Every year we plan an extensive gingerbread village built around a theme. After kicking around several suggestions we settled on Quebec, as we know it. Kathryn and Susanna planned and sketched the blueprints and over the next few weeks, a ginger version of La Beauce appeared on our counter. Susanna made the border crossing sign out of a peppermint stick and cookies and topped our red van with marshmallow car top carriers!
We built Grandmaman’s house on a hill. Going for walks in her steeply graded neighborhood is not for the faint at heart! The little man on the roof is her husband Camille shoveling off snow, something they do a lot up there in Quebec.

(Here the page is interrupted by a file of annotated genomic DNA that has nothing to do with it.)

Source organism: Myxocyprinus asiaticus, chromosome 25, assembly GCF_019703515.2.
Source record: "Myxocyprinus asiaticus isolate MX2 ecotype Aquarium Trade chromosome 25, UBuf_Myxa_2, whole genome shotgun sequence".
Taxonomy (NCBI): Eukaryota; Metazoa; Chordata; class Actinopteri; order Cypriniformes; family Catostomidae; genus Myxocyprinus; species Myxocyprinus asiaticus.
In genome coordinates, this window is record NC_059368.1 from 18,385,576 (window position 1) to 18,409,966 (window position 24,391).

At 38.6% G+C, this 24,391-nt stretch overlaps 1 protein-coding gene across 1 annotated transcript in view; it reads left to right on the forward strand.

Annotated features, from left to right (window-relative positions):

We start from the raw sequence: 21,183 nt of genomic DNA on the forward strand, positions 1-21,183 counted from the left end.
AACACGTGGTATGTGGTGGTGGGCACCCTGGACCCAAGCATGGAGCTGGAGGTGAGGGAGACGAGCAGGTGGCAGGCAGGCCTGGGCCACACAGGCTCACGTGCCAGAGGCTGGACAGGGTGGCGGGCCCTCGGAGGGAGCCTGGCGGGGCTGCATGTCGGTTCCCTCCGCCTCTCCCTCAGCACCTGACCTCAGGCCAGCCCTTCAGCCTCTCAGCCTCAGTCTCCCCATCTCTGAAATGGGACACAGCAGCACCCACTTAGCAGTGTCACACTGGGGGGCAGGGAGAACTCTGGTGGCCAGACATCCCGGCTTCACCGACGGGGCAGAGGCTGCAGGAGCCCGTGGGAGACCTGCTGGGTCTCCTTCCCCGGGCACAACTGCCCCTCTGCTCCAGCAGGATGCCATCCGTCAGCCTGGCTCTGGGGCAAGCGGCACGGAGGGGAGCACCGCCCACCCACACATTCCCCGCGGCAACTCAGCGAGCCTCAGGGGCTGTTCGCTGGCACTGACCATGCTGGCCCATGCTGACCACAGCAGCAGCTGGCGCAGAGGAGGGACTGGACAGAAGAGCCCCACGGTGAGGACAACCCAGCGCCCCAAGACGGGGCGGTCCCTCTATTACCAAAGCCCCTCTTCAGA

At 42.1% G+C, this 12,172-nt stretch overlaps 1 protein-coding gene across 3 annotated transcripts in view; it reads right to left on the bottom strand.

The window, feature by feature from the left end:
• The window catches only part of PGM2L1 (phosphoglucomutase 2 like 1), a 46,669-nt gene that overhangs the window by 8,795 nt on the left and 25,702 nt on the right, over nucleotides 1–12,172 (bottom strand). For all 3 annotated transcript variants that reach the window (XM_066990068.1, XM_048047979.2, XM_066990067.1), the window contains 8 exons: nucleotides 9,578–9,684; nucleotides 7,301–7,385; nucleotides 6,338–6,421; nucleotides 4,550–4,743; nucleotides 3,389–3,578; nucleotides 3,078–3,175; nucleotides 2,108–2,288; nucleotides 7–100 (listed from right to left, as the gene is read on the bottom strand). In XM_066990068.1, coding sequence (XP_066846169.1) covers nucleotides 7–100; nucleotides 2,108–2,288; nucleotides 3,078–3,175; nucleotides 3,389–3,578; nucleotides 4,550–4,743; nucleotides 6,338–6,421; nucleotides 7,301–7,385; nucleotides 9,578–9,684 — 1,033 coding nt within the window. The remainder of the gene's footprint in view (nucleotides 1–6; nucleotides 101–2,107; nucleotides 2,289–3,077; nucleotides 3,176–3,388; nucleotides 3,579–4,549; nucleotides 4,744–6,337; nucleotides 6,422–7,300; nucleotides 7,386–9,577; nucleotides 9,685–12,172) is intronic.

We built a little chalet, reminiscent of Grandmaman and Camille’s chalet property where we enjoyed many walks through the pine grove and seeing Camille’s latest creative additions. He kept his few acres as pristine as a park. One of his favorite features was a dragon chimney he had built for his outdoor woodstove. When the fire got going, the dragon breathed smoke.
And what replica of Quebec would be complete without a maple sugaring shack? We patterned ours after the sugaring shack at Monsieur and Madame Plante’s farm and even had a little chocolate bucket with syrup in it.
The second best part of making a gingerbread village is eating it! Our recipe comes from an old Taste of Home magazine and not only makes the best gingerbread houses but tastes good too. We’ve also learned that gingerbread and chocolate make a delicious combination. 😉